One of a number of possibilities including parts of the "Tri-Border Area" of South America, if the assumption is solely three non english languages.

There are 3 three-border-three-languages spots in Spouth America:

    French Guyana [French] - Suriname [Dutch] - Brazil [Portuguese]

    Suriname - Brazil - Guyana [English]

    Guyana - Brazil - Venezuela [Spanish]

Other three-border spots are all Spanish-Portuguese or Spanish-Spanish

Regards.

Freezing_in_BrazilAugust 12, 2016 3:59 PM

Adding that Guyana and Suriname speak a creole version of their respective metropolitan languages.

What Could Possibly Go WrongAugust 12, 2016 4:48 PM

@Roastbeef

Effectively a small I2C EEPROM was put in the monitor which the display adapter could read to figure out what frequencies the monitor supported, and since there was plenty of room they also included stuff like model and serial number of the monitor.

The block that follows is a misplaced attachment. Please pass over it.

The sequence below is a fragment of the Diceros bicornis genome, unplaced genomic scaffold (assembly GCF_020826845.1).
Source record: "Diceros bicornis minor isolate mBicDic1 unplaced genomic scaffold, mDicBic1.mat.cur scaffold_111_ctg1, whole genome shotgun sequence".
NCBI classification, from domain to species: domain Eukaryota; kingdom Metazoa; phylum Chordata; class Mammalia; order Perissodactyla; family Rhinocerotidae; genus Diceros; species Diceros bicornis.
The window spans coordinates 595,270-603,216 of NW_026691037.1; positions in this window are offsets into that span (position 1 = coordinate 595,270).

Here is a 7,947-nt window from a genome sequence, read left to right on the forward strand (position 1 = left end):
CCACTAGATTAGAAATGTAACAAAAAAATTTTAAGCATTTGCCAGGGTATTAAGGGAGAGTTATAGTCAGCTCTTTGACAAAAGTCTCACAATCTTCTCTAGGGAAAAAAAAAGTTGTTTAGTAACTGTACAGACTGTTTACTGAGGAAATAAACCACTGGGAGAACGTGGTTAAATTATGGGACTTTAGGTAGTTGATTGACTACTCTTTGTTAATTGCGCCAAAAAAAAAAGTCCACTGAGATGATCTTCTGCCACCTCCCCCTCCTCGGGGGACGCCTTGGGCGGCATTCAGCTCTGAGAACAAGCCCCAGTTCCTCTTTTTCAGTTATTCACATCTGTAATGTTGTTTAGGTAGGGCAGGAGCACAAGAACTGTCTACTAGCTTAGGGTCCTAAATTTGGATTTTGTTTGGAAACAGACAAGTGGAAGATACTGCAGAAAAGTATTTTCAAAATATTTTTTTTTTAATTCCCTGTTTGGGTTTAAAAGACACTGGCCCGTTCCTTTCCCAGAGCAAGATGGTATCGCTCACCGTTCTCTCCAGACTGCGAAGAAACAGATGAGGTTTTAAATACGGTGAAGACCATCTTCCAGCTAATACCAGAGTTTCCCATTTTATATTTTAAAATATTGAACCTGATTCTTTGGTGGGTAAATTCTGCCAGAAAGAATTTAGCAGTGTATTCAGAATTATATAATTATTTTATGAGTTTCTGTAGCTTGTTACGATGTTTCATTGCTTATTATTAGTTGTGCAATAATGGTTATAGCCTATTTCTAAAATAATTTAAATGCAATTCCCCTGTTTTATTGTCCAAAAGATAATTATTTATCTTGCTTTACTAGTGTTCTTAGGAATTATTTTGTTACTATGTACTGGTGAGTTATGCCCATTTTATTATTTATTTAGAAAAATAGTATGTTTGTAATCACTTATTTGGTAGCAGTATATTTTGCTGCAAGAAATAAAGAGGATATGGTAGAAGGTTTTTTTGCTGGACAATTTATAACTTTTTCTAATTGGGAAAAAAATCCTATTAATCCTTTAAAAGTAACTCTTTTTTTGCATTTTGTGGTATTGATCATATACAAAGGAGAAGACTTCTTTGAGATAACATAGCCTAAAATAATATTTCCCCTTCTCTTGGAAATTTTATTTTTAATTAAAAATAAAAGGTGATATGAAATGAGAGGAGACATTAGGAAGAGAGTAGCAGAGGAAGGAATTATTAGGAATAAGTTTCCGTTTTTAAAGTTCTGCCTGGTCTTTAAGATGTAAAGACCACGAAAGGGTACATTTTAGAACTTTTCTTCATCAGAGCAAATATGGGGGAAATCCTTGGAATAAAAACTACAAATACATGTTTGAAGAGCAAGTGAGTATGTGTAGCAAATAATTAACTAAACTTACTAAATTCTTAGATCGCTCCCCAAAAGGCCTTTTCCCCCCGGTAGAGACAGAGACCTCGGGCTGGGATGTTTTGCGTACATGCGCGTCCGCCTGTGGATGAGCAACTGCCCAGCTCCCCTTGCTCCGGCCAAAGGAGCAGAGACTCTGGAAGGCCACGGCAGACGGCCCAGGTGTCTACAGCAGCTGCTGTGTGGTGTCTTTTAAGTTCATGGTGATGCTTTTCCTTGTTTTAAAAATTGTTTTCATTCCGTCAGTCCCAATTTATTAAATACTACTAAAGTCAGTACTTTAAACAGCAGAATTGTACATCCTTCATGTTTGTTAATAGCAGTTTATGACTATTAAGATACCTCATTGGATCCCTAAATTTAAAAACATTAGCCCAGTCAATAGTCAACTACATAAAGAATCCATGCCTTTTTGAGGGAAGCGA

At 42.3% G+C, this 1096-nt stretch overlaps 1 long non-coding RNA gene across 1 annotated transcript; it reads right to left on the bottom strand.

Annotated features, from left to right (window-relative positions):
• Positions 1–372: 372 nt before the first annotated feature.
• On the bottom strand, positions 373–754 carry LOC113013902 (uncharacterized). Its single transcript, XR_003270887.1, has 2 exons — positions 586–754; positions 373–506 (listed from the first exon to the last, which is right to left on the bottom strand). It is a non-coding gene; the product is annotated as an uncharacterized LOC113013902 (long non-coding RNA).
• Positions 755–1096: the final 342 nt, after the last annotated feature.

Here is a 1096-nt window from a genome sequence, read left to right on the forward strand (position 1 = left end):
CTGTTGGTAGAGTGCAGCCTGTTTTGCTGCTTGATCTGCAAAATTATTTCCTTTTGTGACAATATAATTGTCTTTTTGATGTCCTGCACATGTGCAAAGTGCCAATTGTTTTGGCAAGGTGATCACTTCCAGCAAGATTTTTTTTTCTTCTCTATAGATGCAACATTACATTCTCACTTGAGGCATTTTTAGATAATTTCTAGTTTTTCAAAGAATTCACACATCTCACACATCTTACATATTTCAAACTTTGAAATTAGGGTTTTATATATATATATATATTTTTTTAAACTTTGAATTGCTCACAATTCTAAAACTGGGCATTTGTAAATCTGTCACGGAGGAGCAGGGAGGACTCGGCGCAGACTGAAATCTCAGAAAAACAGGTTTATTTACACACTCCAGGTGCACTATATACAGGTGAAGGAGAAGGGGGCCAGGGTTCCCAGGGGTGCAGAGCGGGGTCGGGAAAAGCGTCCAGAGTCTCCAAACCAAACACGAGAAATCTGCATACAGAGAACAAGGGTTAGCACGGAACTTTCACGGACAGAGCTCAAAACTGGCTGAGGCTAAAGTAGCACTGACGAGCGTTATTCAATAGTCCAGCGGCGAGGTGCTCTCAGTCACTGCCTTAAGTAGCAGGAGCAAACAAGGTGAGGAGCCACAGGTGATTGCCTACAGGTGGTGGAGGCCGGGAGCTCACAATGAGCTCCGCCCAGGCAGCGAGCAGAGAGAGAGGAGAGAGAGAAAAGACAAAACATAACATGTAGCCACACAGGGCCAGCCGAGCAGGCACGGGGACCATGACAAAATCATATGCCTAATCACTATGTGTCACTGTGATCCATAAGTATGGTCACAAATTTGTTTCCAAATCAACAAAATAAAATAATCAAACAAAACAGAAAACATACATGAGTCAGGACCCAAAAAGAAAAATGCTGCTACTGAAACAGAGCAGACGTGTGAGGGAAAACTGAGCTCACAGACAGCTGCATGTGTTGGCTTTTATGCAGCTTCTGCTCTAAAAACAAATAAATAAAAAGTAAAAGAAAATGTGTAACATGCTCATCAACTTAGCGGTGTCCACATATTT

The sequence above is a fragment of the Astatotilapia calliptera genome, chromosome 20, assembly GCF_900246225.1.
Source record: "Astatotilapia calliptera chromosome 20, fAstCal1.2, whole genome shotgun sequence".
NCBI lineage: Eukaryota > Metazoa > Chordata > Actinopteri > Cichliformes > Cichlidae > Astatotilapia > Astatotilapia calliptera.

The more modern history I assume goes like: Zoom forward [...]

I seem to recall from a privacy perspective thinking the whole cpuid thing went the wrong way in our modern actual history. I'm curious if there had been a Snowden like illuminater when the cpuid feature was being 'snuck in under (everybody but Schneier's) radar', whether or not things might have evolved radically differently. Instead we had the silent and secretly grinning NSA fantasizing about how much fun they'd have in the coming decades.

David DonahueAugust 13, 2016 4:27 PM

@Tor User,

The discussion/concern topic you posted as a Tor bug is not a bug, so it was closed for being made in an inappropriate venue.

That said, this venue is really far the mark for Tor concerns and completely inappropriate.

I'm not a mod here, but I'd please ask that you only post here if you're discussing "Hacking Your Computer Monitor"

Mods: Feel free to delete my post as off-topic if you delete @Tor User's as nobody needs to read more off-topic spam.

yoshiiAugust 16, 2016 2:45 PM

Non-Solicited Suggestions...

try not to have enemies.
try not to be a target of difficult people.
try not to overreact.
try not to make assumptions.
try not to assume that you are a target or that you have enemies.

try to live a good life and enjoy it.
try to avoid doing harm.

stay educated.

the universe is full of surprises.
don't be surprised by that.